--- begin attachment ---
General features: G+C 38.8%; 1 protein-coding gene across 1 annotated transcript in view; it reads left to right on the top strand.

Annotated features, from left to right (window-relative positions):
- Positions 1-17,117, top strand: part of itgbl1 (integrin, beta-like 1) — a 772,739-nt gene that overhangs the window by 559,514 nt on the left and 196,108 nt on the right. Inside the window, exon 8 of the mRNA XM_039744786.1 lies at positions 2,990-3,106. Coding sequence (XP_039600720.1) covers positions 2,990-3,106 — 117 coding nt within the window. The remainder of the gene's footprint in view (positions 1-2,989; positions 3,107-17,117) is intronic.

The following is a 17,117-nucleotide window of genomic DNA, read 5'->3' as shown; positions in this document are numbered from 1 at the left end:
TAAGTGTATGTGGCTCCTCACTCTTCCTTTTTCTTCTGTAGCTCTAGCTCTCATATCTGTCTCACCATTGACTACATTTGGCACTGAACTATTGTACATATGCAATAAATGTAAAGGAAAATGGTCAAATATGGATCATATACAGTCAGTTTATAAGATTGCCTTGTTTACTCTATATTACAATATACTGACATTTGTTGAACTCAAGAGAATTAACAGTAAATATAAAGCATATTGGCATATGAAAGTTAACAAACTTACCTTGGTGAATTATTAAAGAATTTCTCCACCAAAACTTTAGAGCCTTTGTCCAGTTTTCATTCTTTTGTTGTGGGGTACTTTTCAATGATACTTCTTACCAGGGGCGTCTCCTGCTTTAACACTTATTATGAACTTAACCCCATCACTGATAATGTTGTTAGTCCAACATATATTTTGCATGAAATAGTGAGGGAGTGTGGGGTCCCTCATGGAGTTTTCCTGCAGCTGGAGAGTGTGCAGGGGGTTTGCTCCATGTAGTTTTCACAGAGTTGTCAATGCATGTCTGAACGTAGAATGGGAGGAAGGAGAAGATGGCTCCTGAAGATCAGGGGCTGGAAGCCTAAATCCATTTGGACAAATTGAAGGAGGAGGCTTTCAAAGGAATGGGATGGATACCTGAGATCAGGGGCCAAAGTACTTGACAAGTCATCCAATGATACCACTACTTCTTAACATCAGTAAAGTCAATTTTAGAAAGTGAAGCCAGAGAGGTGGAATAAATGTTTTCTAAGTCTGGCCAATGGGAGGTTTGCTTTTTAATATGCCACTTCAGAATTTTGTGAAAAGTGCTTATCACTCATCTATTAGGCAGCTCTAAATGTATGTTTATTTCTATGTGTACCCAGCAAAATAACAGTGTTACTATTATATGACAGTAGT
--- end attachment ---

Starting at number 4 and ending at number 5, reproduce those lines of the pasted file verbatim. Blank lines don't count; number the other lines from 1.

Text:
The following is a 17,117-nucleotide window of genomic DNA, read 5'->3' as shown; positions in this document are numbered from 1 at the left end:
TAAGTGTATGTGGCTCCTCACTCTTCCTTTTTCTTCTGTAGCTCTAGCTCTCATATCTGTCTCACCATTGACTACATTTGGCACTGAACTATTGTACATATGCAATAAATGTAAAGGAAAATGGTCAAATATGGATCATATACAGTCAGTTTATAAGATTGCCTTGTTTACTCTATATTACAATATACTGACATTTGTTGAACTCAAGAGAATTAACAGTAAATATAAAGCATATTGGCATATGAAAGTTAACAAACTTACCTTGGTGAATTATTAAAGAATTTCTCCACCAAAACTTTAGAGCCTTTGTCCAGTTTTCATTCTTTTGTTGTGGGGTACTTTTCAATGATACTTCTTACCAGGGGCGTCTCCTGCTTTAACACTTATTATGAACTTAACCCCATCACTGATAATGTTGTTAGTCCAACATATATTTTGCATGAAATAGTGAGGGAGTGTGGGGTCCCTCATGGAGTTTTCCTGCAGCTGGAGAGTGTGCAGGGGGTTTGCTCCATGTAGTTTTCACAGAGTTGTCAATGCATGTCTGAACGTAGAATGGGAGGAAGGAGAAGATGGCTCCTGAAGATCAGGGGCTGGAAGCCTAAATCCATTTGGACAAATTGAAGGAGGAGGCTTTCAAAGGAATGGGATGGATACCTGAGATCAGGGGCCAAAGTACTTGACAAGTCATCCAATGATACCACTACTTCTTAACATCAGTAAAGTCAATTTTAGAAAGTGAAGCCAGAGAGGTGGAATAAATGTTTTCTAAGTCTGGCCAATGGGAGGTTTGCTTTTTAATATGCCACTTCAGAATTTTGTGAAAAGTGCTTATCACTCATCTATTAGGCAGCTCTAAATGTATGTTTATTTCTATGTGTACCCAGCAAAATAACAGTGTTACTATTATATGACAGTAGT